Emeril Lagasse had his trademark “BAM!”  Rachael Ray goes with “Yumm-o,”  and Anne Burrell chimes in again and again:  “Brown food tastes good!”   When they are overused these expressions get on my nerves, but I can’t argue with the importance of browning  your food to pump up its flavor.  So, what is happening to the food?  It all reduces to a series of chemical events known as the  “Maillard reactions,”named after the French chemist who discovered them, Louis-Camille Maillard (pronounced “mah-yar”).
Maillard reactions involve proteins and sugars.  These molecules may react with each other if they contain atoms on their surfaces with a net positive or negative charge.  Proteins consist of tens or hundreds of  amino acids linked together, but the constituent amino acids of a native  protein are not very reactive, because they fold into a  stable 3-dimensional structure.  However, subjecting the protein to high energy (heat) or a basic (high pH) environment destabilizes its structure, exposing the charges of many of its amino acids.  If present, a sugar will react with the charged amino acids  to produce all sorts of different compounds, many of which taste great!  Note that boiling water won’t do the trick: the Maillard reactions need much higher heat, like in a skillet with hot oil, or on a grill.  As we all know, these are the best approaches to browning foods.
Caramelization and Maillard reactions are often used interchangeably, but this is wrong because the former refer to what happens to a sugar alone upon heating, whereas Maillard reactions always involve proteins and sugars.  The two processes are cosmetically and conceptually similar, in that both produce a brown color, but they arise from different chemistry.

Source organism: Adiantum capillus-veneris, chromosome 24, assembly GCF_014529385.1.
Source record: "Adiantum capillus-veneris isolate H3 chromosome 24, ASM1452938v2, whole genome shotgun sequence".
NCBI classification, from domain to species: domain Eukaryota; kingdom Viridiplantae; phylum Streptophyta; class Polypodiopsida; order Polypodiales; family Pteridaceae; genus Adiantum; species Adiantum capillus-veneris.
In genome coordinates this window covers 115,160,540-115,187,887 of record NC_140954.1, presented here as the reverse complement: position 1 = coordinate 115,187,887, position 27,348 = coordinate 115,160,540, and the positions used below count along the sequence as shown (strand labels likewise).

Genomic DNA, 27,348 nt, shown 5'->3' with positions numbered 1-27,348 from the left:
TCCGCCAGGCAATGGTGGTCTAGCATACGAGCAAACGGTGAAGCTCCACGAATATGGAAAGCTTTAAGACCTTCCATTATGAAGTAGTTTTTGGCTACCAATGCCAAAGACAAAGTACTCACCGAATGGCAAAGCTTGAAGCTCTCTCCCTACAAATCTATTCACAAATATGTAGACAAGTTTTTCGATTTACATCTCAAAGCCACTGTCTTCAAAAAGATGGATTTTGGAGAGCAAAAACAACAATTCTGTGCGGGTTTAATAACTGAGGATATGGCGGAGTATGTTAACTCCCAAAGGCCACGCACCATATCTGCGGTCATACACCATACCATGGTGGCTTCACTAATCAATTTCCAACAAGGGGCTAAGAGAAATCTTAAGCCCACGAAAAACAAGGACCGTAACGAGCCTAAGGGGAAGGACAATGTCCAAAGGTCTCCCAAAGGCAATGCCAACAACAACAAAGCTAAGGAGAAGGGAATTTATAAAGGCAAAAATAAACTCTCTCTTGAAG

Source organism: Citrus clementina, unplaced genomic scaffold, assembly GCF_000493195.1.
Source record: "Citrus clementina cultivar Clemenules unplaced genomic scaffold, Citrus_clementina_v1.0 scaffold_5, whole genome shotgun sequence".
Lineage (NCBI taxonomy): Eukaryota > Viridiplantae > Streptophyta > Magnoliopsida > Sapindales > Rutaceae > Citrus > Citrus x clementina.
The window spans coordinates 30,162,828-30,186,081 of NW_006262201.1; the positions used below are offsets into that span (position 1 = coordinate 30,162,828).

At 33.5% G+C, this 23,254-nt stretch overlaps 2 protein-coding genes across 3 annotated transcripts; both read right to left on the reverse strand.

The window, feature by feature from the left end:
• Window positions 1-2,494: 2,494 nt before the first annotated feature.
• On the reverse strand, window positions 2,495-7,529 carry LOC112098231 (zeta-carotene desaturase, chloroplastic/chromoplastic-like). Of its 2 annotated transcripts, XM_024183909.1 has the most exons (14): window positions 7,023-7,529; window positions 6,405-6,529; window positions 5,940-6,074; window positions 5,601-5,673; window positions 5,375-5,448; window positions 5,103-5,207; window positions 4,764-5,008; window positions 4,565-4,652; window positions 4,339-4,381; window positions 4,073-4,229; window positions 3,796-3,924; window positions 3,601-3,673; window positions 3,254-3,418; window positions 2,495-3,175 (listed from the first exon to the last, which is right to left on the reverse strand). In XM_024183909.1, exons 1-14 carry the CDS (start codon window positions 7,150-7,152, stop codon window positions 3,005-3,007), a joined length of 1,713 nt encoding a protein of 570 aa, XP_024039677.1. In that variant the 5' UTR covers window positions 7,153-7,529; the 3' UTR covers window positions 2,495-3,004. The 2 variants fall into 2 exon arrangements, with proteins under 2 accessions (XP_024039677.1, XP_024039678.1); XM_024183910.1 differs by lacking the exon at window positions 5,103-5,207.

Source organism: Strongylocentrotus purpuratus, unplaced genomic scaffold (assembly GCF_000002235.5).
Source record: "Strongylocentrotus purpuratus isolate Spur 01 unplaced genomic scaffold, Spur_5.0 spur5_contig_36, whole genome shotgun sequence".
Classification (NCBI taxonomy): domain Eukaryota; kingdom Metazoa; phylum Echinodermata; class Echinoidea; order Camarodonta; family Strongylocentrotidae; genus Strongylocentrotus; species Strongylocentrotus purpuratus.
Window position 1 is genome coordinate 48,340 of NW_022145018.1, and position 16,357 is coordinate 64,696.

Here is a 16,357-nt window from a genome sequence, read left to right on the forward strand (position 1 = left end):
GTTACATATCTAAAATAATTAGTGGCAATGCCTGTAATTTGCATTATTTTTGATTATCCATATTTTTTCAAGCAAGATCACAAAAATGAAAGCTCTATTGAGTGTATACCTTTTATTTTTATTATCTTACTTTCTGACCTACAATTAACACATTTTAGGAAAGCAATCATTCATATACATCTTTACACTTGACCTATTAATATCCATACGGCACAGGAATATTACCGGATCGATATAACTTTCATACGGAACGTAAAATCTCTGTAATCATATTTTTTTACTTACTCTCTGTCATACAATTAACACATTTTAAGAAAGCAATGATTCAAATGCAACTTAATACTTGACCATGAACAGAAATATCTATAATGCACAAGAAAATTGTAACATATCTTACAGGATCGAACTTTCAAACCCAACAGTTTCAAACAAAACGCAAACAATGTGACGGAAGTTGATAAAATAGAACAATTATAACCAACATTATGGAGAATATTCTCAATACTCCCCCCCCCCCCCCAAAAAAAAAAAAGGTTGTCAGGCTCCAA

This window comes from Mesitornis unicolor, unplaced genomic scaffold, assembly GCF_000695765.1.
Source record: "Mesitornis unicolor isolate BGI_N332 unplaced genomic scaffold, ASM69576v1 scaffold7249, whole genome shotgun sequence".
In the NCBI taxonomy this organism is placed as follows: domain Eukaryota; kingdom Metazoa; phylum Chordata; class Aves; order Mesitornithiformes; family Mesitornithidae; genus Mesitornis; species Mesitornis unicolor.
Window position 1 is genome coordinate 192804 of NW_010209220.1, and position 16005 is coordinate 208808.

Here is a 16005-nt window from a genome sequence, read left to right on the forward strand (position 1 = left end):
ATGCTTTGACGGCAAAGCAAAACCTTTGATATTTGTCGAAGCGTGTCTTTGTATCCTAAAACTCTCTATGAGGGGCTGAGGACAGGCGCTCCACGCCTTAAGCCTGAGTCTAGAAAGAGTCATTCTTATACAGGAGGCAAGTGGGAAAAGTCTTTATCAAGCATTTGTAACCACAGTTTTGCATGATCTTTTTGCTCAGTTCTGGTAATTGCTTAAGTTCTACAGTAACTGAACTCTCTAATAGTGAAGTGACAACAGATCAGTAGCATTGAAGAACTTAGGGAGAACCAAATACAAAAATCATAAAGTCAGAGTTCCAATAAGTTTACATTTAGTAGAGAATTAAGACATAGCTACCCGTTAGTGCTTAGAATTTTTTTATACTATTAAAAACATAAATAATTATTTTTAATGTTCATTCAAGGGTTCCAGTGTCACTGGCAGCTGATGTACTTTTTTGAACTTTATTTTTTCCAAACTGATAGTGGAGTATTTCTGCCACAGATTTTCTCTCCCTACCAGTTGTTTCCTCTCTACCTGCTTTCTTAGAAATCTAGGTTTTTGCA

and… brown food DOES tastes good!  😉
That brings me to a recipe for caramelized carrot soup, in which just a few simple ingredients….
… come together to create an incredible depth of flavor.  Here increasing both the heat (a pressure cooker works its magic), and the pH (baking soda to the rescue) optimizes the Maillard reactions.  Chemistry never tasted so good!
CARAMELIZED CARROT SOUP (adapted from Food and Wine magazine)
1/3 cup low fat yogurt
1 teaspoon chopped tarragon
1/4 teaspoon caraway seeds, chopped
salt and pepper
6 tTbs unsalted butter (divided in 4 + 2 Tbs)
1 pound carrots, peeled and cut into 1/2-inch pieces
1/2 teaspoon salt
1/4 teaspoon baking soda
2 cups fresh carrot juice (see notes)
1 tablespoon minced fresh ginger
In a small bowl, mix the yogurt with tarragon, caraway seeds, a touch of salt and pepper, and reserve.  In a pressure cooker, combine 4 tablespoons of the butter with the carrots and cook uncovered until the butter is melted. Stir in the salt and baking soda, cover and cook at full pressure  for 10 minutes.Carefully move the pressure cooker to the sink and run cold water over the lid until the temperature drops down and the pressure is equalized  (one minute under cold water will definitely be enough). Open the pressure cooker, add the carrot juice (or a mixture of carrot juice + water), and stir to release caramelized bits stuck to the bottom of the pan.
Transfer the contents of the pan to a blender or food processor, add the ginger, the remaining 2 Tbs of butter, and puree until smooth.   Season the soup with pepper and pour into bowls.  Garnish with a small dollop of the reserved yogurt, sprinkle some fresh tarragon, and serve.
to print the recipe, click here
Comments:  Don’t be alarmed by the look of the carrot/butter mixture once you open the pressure cooker.  The brown bits stuck to the pan will dissolve easily and they give this soup the most intense carrot flavor ever!